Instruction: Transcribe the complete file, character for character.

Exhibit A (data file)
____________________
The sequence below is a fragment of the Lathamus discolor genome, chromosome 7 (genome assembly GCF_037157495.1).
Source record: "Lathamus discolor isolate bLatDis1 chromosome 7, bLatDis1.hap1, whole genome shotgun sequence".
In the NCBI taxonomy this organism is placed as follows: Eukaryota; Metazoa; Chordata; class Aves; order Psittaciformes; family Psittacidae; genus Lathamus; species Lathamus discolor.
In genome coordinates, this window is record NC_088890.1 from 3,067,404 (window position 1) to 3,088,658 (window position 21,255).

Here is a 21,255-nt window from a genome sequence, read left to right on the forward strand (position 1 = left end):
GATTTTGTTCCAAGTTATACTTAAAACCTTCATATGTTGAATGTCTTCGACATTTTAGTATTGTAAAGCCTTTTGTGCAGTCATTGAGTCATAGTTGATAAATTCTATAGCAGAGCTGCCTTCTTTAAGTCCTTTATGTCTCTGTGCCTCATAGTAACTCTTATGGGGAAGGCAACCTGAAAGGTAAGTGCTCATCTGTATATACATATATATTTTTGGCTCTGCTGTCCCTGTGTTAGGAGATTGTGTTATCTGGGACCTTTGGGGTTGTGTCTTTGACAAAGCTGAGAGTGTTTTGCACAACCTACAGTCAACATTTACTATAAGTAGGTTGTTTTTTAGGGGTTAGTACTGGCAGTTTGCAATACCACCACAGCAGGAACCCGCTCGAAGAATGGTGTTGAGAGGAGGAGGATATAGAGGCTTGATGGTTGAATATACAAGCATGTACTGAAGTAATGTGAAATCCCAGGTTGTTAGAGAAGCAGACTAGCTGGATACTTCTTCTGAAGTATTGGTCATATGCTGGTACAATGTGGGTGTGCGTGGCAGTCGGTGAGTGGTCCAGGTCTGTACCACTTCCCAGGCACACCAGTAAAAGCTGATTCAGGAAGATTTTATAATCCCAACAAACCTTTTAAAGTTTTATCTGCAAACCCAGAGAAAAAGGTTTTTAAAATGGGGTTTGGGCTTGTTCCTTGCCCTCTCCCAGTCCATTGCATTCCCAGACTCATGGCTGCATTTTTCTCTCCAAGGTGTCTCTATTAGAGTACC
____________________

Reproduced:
The sequence below is a fragment of the Lathamus discolor genome, chromosome 7 (genome assembly GCF_037157495.1).
Source record: "Lathamus discolor isolate bLatDis1 chromosome 7, bLatDis1.hap1, whole genome shotgun sequence".
In the NCBI taxonomy this organism is placed as follows: Eukaryota; Metazoa; Chordata; class Aves; order Psittaciformes; family Psittacidae; genus Lathamus; species Lathamus discolor.
In genome coordinates, this window is record NC_088890.1 from 3,067,404 (window position 1) to 3,088,658 (window position 21,255).

Here is a 21,255-nt window from a genome sequence, read left to right on the forward strand (position 1 = left end):
GATTTTGTTCCAAGTTATACTTAAAACCTTCATATGTTGAATGTCTTCGACATTTTAGTATTGTAAAGCCTTTTGTGCAGTCATTGAGTCATAGTTGATAAATTCTATAGCAGAGCTGCCTTCTTTAAGTCCTTTATGTCTCTGTGCCTCATAGTAACTCTTATGGGGAAGGCAACCTGAAAGGTAAGTGCTCATCTGTATATACATATATATTTTTGGCTCTGCTGTCCCTGTGTTAGGAGATTGTGTTATCTGGGACCTTTGGGGTTGTGTCTTTGACAAAGCTGAGAGTGTTTTGCACAACCTACAGTCAACATTTACTATAAGTAGGTTGTTTTTTAGGGGTTAGTACTGGCAGTTTGCAATACCACCACAGCAGGAACCCGCTCGAAGAATGGTGTTGAGAGGAGGAGGATATAGAGGCTTGATGGTTGAATATACAAGCATGTACTGAAGTAATGTGAAATCCCAGGTTGTTAGAGAAGCAGACTAGCTGGATACTTCTTCTGAAGTATTGGTCATATGCTGGTACAATGTGGGTGTGCGTGGCAGTCGGTGAGTGGTCCAGGTCTGTACCACTTCCCAGGCACACCAGTAAAAGCTGATTCAGGAAGATTTTATAATCCCAACAAACCTTTTAAAGTTTTATCTGCAAACCCAGAGAAAAAGGTTTTTAAAATGGGGTTTGGGCTTGTTCCTTGCCCTCTCCCAGTCCATTGCATTCCCAGACTCATGGCTGCATTTTTCTCTCCAAGGTGTCTCTATTAGAGTACC